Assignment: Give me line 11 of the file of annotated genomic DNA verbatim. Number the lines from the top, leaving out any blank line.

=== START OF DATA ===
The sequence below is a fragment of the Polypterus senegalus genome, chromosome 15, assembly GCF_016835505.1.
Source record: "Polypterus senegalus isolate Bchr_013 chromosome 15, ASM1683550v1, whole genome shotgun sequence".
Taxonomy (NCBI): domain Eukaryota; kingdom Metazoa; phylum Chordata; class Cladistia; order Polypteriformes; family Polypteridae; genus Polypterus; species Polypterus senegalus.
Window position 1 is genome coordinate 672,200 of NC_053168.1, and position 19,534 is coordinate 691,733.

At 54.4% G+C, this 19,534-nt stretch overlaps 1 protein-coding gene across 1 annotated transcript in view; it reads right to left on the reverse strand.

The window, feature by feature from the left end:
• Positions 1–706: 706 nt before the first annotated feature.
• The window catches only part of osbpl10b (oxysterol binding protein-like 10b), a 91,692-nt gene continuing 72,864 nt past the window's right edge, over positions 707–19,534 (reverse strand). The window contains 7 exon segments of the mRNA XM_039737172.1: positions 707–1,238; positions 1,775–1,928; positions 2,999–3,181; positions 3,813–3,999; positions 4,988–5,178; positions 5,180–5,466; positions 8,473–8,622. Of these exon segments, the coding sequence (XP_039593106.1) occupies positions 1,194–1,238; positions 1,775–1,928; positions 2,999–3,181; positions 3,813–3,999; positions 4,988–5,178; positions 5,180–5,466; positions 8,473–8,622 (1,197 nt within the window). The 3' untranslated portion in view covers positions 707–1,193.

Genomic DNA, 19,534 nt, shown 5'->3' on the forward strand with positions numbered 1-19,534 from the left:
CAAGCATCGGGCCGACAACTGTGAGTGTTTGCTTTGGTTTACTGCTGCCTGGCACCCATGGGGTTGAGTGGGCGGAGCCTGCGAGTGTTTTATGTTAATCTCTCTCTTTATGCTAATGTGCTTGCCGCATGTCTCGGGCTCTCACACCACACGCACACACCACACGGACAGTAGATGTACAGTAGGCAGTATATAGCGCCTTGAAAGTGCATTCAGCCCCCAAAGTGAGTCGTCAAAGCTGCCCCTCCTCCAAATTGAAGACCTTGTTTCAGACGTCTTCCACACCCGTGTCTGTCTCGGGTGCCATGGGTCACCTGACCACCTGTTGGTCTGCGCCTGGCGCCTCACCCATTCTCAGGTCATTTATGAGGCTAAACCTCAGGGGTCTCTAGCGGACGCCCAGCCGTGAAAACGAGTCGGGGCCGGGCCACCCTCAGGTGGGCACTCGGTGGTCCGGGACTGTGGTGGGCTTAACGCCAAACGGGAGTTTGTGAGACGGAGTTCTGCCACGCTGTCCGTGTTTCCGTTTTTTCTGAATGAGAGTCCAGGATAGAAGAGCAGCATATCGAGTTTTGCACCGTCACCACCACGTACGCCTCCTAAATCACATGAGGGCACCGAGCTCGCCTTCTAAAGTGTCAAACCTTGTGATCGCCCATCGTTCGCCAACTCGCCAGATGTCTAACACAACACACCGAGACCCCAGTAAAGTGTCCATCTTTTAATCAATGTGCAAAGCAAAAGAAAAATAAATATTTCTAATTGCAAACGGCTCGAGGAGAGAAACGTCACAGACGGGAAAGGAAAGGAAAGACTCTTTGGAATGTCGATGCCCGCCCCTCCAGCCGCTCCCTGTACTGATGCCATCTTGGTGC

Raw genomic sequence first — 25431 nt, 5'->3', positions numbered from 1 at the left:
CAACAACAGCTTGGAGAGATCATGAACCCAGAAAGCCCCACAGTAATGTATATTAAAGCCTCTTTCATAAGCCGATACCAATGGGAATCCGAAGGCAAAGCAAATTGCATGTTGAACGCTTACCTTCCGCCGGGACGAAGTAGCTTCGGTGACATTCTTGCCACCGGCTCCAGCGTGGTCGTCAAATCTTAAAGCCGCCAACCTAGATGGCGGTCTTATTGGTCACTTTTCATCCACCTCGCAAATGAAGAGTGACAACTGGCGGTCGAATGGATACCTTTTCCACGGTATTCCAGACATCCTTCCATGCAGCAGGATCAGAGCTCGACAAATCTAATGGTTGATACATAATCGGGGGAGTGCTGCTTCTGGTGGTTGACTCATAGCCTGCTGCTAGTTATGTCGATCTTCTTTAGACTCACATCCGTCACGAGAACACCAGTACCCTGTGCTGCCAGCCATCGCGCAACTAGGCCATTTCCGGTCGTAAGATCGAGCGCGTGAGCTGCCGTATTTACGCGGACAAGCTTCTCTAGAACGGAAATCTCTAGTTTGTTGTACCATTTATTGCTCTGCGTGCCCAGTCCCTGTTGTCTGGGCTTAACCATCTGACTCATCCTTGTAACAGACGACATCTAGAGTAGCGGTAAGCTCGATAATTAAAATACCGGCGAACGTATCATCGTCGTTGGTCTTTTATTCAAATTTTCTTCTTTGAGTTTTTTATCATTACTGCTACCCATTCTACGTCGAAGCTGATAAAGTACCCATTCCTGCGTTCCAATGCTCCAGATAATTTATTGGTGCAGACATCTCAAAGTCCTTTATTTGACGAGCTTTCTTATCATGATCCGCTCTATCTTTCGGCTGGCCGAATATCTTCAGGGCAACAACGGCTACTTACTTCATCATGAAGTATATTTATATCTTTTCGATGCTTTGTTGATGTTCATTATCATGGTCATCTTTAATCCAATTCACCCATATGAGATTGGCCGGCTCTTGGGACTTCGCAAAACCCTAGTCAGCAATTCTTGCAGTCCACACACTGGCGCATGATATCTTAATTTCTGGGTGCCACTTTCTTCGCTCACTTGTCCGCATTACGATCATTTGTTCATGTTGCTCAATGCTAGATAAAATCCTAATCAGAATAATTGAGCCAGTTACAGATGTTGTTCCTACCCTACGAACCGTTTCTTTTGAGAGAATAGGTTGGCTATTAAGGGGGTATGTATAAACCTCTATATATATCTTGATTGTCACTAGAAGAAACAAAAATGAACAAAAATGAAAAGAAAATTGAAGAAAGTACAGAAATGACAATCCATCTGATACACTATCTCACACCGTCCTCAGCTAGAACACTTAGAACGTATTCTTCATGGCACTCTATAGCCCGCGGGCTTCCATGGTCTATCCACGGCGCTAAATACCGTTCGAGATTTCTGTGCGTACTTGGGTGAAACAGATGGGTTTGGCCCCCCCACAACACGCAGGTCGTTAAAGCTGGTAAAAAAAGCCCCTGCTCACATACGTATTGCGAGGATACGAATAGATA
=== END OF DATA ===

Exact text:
Raw genomic sequence first — 25431 nt, 5'->3', positions numbered from 1 at the left: